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How to create and load custom c++ "prefabs"?

I'll try to explain my problem the best I can so please bare with me...

I have a gun in my game that holds a specific shooting pattern, basically just a spread. What I want to do is the ability to load that spread pattern with any type of bullet. For example if I have a fire bullet, an energy bullet, lazer bullet, etc.. And they all do different things, the fire bullet could explode and send off flying little bullets in a radius after a certain time has passed or whatever... I want to be able to load that spread pattern with any given bullet.

So what I tried to do is create a base bullet class and then have the other bullet types inherit from them. After that I don't really know how can I code my pattern to use the given bullet. What I'm trying to achive in code (pseudo-code) would look something like this:

SpreadPattern::Update( BulletType* referenceBullet, int number_of_bullets )

{

/* Within the pattern I would like to create a new bullet like the one passed into it as the
reference bullet. */

... Add bullet to a c++ vector...

... Update Bullets within vector...
}

Hopefully I was able to explain my problem in a clear manner. I'm really bad when it comes to explaining myself... Thanks for taking the time!..
Functional style:
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typedef std::function<std::unique_ptr<Bullet>()> constructor_t;

void SpreadPattern::add_bullets(const constructor_t &c, size_t count){
    this->bullets.reserve(this->bullets.size() + count);
    while (count--)
        this->bullets.emplace_back(c());
}

pattern.add_bullets([](){ return std::make_unique<FireBullet>(); }, 100);
pattern.add_bullets([](){ return std::make_unique<LaserBullet>(); }, 100);

Template style:
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template <typename T>
void SpreadPattern::add_bullets(size_t count){
    this->bullets.reserve(this->bullets.size() + count);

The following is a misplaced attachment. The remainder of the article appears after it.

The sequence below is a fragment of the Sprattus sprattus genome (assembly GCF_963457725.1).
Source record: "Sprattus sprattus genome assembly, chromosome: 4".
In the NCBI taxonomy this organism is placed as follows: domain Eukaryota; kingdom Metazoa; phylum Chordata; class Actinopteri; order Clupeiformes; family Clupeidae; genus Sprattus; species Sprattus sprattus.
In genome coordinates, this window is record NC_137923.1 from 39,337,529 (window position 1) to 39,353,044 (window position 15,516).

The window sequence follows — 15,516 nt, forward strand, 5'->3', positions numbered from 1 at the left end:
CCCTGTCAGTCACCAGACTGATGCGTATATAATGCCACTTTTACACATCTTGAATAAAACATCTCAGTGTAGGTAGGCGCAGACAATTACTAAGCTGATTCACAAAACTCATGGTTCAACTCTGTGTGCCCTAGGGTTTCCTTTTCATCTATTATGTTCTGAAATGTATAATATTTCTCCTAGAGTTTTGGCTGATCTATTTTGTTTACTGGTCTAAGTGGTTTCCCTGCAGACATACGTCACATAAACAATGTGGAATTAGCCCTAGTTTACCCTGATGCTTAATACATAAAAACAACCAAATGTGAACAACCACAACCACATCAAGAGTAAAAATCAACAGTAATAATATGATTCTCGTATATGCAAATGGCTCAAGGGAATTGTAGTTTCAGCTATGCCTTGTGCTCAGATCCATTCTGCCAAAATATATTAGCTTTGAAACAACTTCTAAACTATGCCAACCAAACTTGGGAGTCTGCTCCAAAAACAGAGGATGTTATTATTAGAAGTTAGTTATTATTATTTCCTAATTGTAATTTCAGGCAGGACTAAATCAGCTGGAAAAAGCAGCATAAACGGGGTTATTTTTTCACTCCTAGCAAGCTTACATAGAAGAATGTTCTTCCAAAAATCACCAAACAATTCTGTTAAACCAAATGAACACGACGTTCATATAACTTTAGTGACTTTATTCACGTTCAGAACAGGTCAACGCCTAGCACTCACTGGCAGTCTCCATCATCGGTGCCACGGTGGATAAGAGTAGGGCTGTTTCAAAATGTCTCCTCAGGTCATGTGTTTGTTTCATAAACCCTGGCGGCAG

while (count--)
        this->bullets.emplace_back(std::make_unique<T>());
}

pattern.add_bullets<FireBullet>(100);
pattern.add_bullets<LaserBullet>(100);

Polymorphic style (I think this one is less clean):
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class Bullet{
public:
    virtual std::unique_ptr<Bullet> clone() = 0;
    //...
};

void SpreadPattern::add_bullets(Bullet &reference, size_t count){
    this->bullets.reserve(this->bullets.size() + count);
    while (count--)
        this->bullets.emplace_back(reference.clone());
}

pattern.add_bullets(std::make_unique<FireBullet>(), 100);
pattern.add_bullets(std::make_unique<LaserBullet>(), 100);
Last edited on
Wow!.. Thanks a lot, this is very helpful, I appreciate it
Just a quick question... How could I make sure that I'm passing in a "bullet" data type if I use the template style?

I mean it works wonders the way you did it but I just want to try and make it a little bit safer for myself lol
Last edited on
If you pass as template parameter a type unrelated to Bullet, you'll get a compiler error on line 5 when you try to push the pointer into the vector, since T will not be a subclass of Bullet. The code is perfectly safe (you won't get run time errors like crashes and data corruption); at the worst you'll get incomprehensible compiler errors.

EDIT: Oh, one thing I forgot to mention. One advantage the functional style has over the others is that it's dead easy to adapt it to a "data-based" approach:
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constructor_t constructors[] = {/*...*/};

while (input_file.more_data())
    bullets.emplace_back(constructors[input_file.read_int()]());
Last edited on
Oh ok! Yeah you're right I didn't even think of that
I'll take a good look at all the examples you gave me, thanks a lot!
Realistically a bullets MOA is going to be with in a tight grouping (a gun is more accurate than you are). You really just have to draw a circle and pick a random coordinate inside of it, overlay that on your camera and see what it intersects on the Z axis. If you're writing your own engine, learn from the masters: http://www.jagregory.com/abrash-black-book/
Realistically a bullets MOA is going to be with in a tight grouping (a gun is more accurate than you are).


remember too that moa is called that for a reason. The farther you go away from the muzzle, the bigger the spread, if its not a tuned weapon with carefully handmade ammo (which tightens the angles, it still does it but a lot less). So you need to project along angles so at a distance it behaves as you want, if you wanted realism. Most games just do ray trace, a few apply gravity, a very few apply wind. The few that do gravity and wind almost invariably do it wrong. Its depressing. One game (and its recent) that I tried the pattern repeats so you can memorize it and adjust for it. If you really want to go there, as the barrel heats up from rapid fire, the accuracy usually decreases from thermal expansion. Again, how real do you want it :P
Last edited on
Acceptable Breaks from Reality. The purpose of a video game is to be fun, not to be an accurate simulation of the real world. Also, I'm pretty sure OP is making some kind of shmup anyway.
Yea, it sounds fun. I want laser boolits :)
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